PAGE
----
Canada’s Charming PSAs About Getting ‘Barely High’ Won’t Judge You. Just Don’t Drive

McCann and the Perlorian Brothers skip the lecture and remind you to enjoy that light buzz at home

Being 'barely high' is great for appreciating a rug, but not for driving.
McCann Worldgroup Canada

There’s a big difference in how it feels to be stoned out of your mind versus just “barely high,” but a new PSA campaign out of Ontario wants to remind cannabis fans that any level of buzz is enough to make you an unsafe driver.

Created by McCann Worldgroup Canada for the government of Ontario, the “Barely High Is Still Too High to Drive” campaign features brief, surprisingly charming vignettes about everyday people getting just a bit high. Through voice-overs, they describe the differences between how they act when fully lit compared to when they’re “barely high.”

While the ads don’t judge people for their half-baked peculiarities, they do make it clear that any of these scenarios would be signs that you’re too high to drive. The agency based the campaign on Ontario government research into perceptions of cannabis use, and then McCann supplemented the data with its own field research and focus groups featuring a key demographic: Canadian millennials.

“The idea that being a little stoned and getting behind the wheel is OK is both pervasive and untrue,” says Josh Stein, executive creative director at McCann Toronto. “The data and face-to-face interviews showed that Canadian citizens simply do not understand how high they are or how long their high lasts.”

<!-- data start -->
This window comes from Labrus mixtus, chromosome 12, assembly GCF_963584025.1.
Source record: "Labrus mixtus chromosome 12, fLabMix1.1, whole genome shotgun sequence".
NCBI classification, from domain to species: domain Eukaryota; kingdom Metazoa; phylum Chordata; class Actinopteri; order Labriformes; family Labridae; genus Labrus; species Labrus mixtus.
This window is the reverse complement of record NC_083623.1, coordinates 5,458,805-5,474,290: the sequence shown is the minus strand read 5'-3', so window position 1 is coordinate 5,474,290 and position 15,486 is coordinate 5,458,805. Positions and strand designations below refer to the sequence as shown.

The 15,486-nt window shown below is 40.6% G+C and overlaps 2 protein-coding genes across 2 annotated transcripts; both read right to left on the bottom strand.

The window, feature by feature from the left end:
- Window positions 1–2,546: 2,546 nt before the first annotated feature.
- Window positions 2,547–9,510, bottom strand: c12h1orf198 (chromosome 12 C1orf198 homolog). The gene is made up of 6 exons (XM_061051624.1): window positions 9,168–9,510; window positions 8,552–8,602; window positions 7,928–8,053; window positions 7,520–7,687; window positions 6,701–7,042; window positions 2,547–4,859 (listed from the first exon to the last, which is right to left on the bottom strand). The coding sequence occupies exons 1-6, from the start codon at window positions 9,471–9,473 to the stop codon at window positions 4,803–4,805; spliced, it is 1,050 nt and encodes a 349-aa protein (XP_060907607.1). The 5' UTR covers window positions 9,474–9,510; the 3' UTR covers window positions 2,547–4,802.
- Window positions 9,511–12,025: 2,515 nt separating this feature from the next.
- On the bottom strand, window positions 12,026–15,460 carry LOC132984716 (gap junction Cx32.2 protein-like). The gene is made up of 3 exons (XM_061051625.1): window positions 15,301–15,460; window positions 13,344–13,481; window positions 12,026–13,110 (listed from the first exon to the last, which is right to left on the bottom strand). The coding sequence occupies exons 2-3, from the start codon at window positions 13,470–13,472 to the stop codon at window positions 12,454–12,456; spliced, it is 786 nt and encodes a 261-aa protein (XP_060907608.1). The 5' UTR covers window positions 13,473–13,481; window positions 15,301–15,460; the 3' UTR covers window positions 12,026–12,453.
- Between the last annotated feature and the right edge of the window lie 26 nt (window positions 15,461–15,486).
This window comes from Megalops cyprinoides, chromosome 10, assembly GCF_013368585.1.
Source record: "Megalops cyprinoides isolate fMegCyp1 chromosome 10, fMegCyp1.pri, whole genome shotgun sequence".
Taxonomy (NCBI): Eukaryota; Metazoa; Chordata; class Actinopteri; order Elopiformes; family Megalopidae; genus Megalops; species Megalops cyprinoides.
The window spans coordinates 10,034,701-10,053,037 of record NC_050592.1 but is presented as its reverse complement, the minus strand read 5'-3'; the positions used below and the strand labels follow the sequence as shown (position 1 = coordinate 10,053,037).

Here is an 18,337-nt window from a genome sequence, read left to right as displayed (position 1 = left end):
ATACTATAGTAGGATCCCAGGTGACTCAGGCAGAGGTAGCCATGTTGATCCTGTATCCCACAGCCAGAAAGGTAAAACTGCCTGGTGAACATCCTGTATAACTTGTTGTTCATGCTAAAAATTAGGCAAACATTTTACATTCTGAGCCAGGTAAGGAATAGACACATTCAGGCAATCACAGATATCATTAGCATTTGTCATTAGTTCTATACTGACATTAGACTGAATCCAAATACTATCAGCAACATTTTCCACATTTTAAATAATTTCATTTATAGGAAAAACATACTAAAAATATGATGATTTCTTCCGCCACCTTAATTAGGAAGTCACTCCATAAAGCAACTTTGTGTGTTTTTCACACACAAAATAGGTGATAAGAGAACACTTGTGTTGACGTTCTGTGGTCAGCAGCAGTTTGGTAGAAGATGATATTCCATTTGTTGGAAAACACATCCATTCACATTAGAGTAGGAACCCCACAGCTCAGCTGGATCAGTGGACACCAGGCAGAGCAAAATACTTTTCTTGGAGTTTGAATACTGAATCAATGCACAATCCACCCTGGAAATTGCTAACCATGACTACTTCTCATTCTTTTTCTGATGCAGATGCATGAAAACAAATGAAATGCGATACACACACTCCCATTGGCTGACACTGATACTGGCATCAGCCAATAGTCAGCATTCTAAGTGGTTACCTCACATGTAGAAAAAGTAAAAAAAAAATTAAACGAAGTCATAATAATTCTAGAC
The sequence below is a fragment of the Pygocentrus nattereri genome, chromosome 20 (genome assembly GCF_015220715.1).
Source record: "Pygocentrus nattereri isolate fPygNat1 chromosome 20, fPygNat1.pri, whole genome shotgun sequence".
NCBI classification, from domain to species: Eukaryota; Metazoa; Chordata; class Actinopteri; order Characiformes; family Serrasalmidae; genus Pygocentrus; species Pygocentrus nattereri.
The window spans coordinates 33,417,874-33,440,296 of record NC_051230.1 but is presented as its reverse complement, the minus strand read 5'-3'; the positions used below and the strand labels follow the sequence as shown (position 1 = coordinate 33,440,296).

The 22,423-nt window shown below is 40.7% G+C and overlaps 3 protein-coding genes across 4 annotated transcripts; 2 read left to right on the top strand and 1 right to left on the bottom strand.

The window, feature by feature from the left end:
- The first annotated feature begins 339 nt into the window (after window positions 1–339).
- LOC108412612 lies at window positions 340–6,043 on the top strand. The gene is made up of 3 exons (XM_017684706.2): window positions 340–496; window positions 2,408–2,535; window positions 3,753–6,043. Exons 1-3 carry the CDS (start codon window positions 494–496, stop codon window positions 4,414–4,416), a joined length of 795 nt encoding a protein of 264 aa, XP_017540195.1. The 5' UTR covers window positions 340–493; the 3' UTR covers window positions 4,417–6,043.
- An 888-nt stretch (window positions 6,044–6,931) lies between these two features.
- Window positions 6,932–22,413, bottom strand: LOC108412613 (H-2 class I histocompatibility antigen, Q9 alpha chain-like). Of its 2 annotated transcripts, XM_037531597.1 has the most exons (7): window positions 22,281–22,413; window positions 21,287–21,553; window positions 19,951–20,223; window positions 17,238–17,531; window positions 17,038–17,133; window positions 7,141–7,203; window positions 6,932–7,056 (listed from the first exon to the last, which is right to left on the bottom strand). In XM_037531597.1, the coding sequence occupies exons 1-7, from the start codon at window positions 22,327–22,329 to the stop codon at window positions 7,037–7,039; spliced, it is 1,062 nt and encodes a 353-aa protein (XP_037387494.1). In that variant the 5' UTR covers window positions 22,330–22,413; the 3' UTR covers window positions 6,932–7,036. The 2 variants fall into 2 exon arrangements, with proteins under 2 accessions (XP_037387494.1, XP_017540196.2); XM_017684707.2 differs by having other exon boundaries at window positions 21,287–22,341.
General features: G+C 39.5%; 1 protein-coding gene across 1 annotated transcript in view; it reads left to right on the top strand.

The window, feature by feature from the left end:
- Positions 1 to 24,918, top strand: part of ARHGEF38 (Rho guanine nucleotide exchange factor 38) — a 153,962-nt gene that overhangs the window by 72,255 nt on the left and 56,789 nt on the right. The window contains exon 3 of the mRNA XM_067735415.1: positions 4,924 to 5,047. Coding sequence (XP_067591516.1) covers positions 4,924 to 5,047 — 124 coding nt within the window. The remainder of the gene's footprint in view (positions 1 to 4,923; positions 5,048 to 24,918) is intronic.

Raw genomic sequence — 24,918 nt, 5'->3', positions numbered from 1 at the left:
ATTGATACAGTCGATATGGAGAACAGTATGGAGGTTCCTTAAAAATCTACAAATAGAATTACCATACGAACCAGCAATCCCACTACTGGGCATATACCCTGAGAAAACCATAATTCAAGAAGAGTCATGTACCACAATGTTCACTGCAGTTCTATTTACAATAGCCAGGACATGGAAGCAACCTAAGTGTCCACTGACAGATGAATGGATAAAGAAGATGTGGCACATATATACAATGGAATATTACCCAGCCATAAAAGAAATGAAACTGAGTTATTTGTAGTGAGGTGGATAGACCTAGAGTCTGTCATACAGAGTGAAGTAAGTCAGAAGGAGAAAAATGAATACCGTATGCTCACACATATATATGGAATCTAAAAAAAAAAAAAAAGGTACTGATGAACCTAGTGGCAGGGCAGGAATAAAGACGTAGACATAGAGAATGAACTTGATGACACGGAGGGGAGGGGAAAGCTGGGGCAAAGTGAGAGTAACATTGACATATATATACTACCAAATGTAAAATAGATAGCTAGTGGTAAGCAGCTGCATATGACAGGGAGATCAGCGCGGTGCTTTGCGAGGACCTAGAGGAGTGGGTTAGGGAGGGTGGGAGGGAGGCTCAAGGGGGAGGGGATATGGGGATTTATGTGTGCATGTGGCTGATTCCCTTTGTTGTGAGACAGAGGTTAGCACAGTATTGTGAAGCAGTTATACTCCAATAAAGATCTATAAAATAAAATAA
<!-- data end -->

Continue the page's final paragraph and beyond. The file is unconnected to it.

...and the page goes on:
Canada legalized recreational marijuana use in 2018, making cannabis a more mainstream pastime. So the PSA campaign isn’t a “just say no,” but rather a “just don’t drive.”

“We need to communicate the idea that we understand pot is legal, that you are going to smoke pot and get high, that this is all normal,” Stein says. “It’s OK to get high—but not to drive.”

The spots are directed by The Perlorian Brothers, one of advertising’s most creative and mind-bending duos. Honored in Adweek’s Creative 100 in 2015, they crafted some of the most enjoyably surreal spots ever for epayment service Klarna in 2016. More recently, in a campaign that similarly highlighted people’s quirks in a non-judgmental way, they showed some of the odd amenities house hunters look for their dream homes.

Rather than recruiting talent with a stereotypical “stoner” look, casting for the spots focused on finding actors who seemed more like people you’d meet just about anywhere in day-to-day life. It’s a subtle way of acknowledging that cannabis is now a normal activity in Canada, but one that requires some extra thought in terms of auto safety.

“We could have easily shown why smoking and driving is a bad idea,” Stein says. “Instead, we focused on what the real problem was—kids just don’t appreciate the fact they don’t know when they are too high to drive.”

CREDITS:

Agency: McCann WorldGroup Canada
Executive Creative Director : Josh Stein
Creative Director/Copywriter: Chris Duffett
Creative Director/Art Director: Rob Trickey
Executive Producer: Jacqueline Bellmore
Account Team: Tracy Curtis/Michelle Li
Strategy Team: Dustin Rideout and Anna Jean Lloyd

Production: Soft Citizen
Director: The Perlorian Brothers
Executive Producer: Eva Preger, Link York, Rob Burns
Line Producer: Merrie Wasson
Director of Photography: Mikhail Petrenko
Production Designer: Alexis DeBad

Casting: Jigsaw Casting
Casting Director: Shasta Lutz

Saints Editorial (Editorial)
Editor: Griff Henderson
Assistant Editor: Kerstin Juby
Executive Producer: Tory Osler

Color: Alter Ego
Colorist: Wade Odlum

CRAFT Toronto (Online Facility)
Online/VFX Artist: Ben Spergel
Executive Producer: Grant Pye

Audio: Pirate Toronto
Audio Director/Producer: Tom Eymundson
Engineer: Kyle Anderson
Producer: Maggie Blouin-Pearl

Music – “LPGs over Hawaii” – by Solvent